KYLIE CRIPPS: I think it needs to be multi-faceted. It needs to be education and awareness. The education and awareness needs to be about confronting public perceptions about aboriginal people but also public perceptions about violence. It needs to be about educating our young ones not to tolerate violence, that violence isn’t normal. But also to teach our young ones about safety planning. You know, if you are in a violent situation, this is what you need to do to make yourself safe. Here’s the person that’s safe. Here’s the right person to ring and they will come and help you. So that’s one part of education, but you also need support services. We need the shelters, we need, but we have more than just shelters, we have aunts and grandmothers out there that are taking kids and women in every night and aren’t being recognised for that work, or supported in that work. Support services, education, we need to look at prevention, how do we break down our stereotypes, and I think again that comes back to education.

REPORTER: When you say education, and it’s still a very abstract idea, can you give me a more concrete or practical way, I mean are you talking about deploying education officers, welfare officers, boosting programs in schools, do have any ideas along those lines?

KYLIE CRIPPS: I think education can come at various avenues, and from various perspectives. I think it can be as simple as commercials on TV or a counsellor in the newspaper where a family actually sits down and says you know, what is this violence, and what does it mean to us, and what does it mean to you kids.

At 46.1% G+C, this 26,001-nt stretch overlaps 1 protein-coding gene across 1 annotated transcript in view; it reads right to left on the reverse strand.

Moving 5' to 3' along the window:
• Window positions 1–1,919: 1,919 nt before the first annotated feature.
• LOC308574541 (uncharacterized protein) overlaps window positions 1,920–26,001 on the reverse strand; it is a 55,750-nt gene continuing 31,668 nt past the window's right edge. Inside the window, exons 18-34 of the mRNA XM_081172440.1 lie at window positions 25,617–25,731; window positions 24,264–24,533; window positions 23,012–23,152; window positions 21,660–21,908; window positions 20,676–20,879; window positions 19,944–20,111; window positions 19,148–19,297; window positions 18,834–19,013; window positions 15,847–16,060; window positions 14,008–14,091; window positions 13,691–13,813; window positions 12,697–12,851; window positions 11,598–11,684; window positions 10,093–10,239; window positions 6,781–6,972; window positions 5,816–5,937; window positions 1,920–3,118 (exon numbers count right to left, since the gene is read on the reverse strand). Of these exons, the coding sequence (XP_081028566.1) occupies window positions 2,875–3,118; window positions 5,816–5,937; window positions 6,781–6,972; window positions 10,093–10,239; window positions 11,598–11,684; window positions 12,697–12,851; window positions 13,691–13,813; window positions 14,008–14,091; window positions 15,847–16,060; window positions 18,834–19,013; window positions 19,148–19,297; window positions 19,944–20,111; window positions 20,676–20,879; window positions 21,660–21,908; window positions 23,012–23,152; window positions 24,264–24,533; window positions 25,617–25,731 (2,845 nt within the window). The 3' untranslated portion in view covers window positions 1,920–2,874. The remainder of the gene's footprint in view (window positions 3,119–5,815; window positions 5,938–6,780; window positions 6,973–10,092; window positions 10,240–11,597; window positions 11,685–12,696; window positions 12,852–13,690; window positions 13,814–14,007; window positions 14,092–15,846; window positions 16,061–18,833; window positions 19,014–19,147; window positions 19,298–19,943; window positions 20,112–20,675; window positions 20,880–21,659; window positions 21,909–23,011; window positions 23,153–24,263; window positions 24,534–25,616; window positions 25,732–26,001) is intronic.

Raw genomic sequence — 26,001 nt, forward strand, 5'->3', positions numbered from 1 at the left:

TANYA PLIBERSEK: Kylie, can I just interrupt there to say from early this year, the Government will be testing twenty different education programs that work with different ages of children in different parts of Australia and looking at which ones are the most effective, which ones will work, evaluating them carefully, so that what we roll out are the things that are proven to work. We need different programs for different aged children. We want to be working with kids as young as pre-school age but looking also at primary school, high school aged kids, and also young people who have left the schooling system to make sure that we’re not missing out on that critical group as well.

REPORTER: So this national plan, when that’s due to come out and will it contain sections specifically on indigenous problems, or will it just be general.

TANYA PLIBERSEK: Well the national plan is being written by the National Council at the moment. We’ve got a few weeks, I expect them to hand it to me in a few weeks time. I haven’t seen a copy of it yet because it’s the National Council’s Report to me in the first instance and then the Government will make a response to their report to me. The views and needs and eAxpectations of Indigenous Australians will be a critical element of the report, but I can’t tell you as I haven’t seen it, whether it’s a separate chapter or right through the body of the work.